Free Speech Victory 

John Kramer
John Kramer · July 15, 2011

Arlington, Va.—Today, the U.S. District Court for the Western District of Washington halted efforts by the state of Washington to restrict how much money people may give to campaigns to recall elected officials. In a decision with major implications for both the First Amendment and the right of recall guaranteed by the Washington Constitution, Judge Robert Bryan enjoined the Washington Public Disclosure Commission (PDC) from enforcing an $800 cap on the amount one may contribute to the Recall Dale Washam campaign until the court can make a full decision on the merits.

The case, which was filed on June 7, involves retired naval officer Robin Farris, who recently launched a recall campaign against controversial Pierce County, Washington, Assessor-Treasurer Dale Washam. But Farris ran headlong into the complexities and red tape of Washington’s campaign finance laws. Among those laws was Washington’s $800 limit on contributions to recall campaigns. This limit even extended to in-kind donations of legal services. Thus, even though attorneys Tom Oldfield and Jeff Helsdon of the firm Oldfield & Helsdon PLLChappily donated free legal assistance to Farris to help her navigate the complex law surrounding recall campaigns, Washington called their volunteer service a contribution and could have fined Robin for accepting too much of their help.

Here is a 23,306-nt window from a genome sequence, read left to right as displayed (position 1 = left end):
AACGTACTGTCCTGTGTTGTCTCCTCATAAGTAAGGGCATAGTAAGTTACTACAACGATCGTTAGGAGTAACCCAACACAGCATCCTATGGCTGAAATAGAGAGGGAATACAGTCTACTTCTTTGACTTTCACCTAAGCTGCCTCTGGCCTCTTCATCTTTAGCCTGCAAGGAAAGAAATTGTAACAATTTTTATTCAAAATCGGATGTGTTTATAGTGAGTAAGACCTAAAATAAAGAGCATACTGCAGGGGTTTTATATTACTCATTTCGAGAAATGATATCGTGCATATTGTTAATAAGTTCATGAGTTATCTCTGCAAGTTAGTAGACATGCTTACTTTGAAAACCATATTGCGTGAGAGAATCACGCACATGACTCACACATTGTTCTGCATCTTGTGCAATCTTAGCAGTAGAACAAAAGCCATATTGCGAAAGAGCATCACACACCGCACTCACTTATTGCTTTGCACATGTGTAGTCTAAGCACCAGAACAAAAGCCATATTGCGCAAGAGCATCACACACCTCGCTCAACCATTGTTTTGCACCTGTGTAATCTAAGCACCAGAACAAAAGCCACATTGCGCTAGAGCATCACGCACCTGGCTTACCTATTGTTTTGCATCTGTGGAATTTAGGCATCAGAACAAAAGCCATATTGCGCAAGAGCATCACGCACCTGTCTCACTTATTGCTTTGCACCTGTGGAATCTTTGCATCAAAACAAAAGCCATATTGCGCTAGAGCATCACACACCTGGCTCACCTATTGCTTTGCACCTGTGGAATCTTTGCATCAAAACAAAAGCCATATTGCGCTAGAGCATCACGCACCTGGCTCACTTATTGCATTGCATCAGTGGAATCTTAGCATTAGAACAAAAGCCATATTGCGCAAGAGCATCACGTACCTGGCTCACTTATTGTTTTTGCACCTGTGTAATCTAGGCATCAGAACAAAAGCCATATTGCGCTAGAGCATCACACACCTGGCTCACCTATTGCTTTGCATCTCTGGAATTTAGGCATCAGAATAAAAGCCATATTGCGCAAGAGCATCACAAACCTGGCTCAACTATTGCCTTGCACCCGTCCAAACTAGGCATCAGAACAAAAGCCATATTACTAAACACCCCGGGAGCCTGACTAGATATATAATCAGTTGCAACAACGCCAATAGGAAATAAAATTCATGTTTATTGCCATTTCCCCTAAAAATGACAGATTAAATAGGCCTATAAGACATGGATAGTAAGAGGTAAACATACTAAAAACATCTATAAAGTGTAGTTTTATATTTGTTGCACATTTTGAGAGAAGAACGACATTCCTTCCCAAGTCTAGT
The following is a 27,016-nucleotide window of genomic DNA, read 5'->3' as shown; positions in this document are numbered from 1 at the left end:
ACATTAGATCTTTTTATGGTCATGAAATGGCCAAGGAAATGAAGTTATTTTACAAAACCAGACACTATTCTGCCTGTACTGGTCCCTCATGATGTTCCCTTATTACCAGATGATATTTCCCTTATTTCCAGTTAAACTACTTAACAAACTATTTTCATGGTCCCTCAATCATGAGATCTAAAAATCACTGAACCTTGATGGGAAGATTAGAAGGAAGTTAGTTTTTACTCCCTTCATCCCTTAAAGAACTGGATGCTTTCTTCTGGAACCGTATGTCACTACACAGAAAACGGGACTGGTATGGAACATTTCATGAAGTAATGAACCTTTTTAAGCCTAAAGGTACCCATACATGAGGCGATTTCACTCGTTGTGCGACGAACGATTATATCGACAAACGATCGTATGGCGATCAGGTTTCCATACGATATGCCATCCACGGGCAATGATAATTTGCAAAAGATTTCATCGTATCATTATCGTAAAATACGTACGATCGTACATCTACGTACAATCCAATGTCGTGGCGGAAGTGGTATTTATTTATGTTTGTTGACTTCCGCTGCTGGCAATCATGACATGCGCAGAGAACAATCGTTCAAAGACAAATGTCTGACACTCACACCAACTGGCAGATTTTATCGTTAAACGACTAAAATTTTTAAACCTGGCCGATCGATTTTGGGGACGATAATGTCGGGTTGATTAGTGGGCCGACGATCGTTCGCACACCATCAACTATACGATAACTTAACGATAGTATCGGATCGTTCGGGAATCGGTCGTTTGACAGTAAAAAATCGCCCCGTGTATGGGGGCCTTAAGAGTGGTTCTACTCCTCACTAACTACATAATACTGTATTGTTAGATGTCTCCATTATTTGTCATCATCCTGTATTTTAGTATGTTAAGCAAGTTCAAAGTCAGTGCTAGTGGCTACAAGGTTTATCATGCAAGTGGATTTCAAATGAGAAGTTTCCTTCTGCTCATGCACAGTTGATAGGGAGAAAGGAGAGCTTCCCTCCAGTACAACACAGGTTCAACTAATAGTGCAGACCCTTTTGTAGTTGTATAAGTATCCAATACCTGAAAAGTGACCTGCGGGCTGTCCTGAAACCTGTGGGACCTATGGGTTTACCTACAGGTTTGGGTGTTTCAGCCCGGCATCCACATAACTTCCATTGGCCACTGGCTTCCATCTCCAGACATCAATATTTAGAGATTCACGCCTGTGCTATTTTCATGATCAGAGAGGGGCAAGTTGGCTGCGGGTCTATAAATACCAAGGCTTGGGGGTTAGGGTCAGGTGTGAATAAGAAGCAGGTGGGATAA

For Farris, these limits could have spelled doom for her committee. Washington law actually requires all recall campaigns to first go to court—a process that can cost tens of thousands of dollars—before they may proceed. As a political novice with no established base of financial support, there was no way she could afford the cost of legal services orthe cost of hiringsignature gatherersto get her recall petition on the ballot. That is why she joined with the Institute for Justice to fight these limits on grassroots political advocacy.

Now she’s one step closer to winning that fight.

Today’s decision halts the PDC’s ability to enforce that restriction against the campaign until the court can fully consider the case on the merits. In his ruling today, Judge Bryan held that the PDC, at this stage, “has not shown that it has an important state interest which would justify limiting Plaintiffs’ First Amendment rights . . . .” The court also said that “the public interest in upholding free speech and association rights outweighs the interest in the continued enforcement of these campaign finance provisions.”

Bill Maurer, the executive director of the Institute for Justice Washington Chapter, which argued for the injunction, said, “Today’s decision correctly recognizes that this law improperly interferes with free speech about one of the most critical decisions facing the people of Pierce County—who will represent them in office. We look forward to taking the next step in the case and asking the court to permanently enjoin this law not only for Robin Farris, the Recall Dale Washam Committee and Oldfield & Helsdon, but for all Washingtonians wishing to exercise their right of recall guaranteed by the Washington Constitution.”

The ruling isnotable for its extensive reliance on the Institute for Justice’s recent victory before the U.S. Supreme Court in Arizona Free Enterprise Club’s Freedom Club PAC v. Bennett, which Judge Bryan cited no less than five times.

Said IJ President and General Counsel Chip Mellor, “This is another example of how IJ’s strategic approach to litigation pays dividends in future cases, leading to big gains for individual rights.”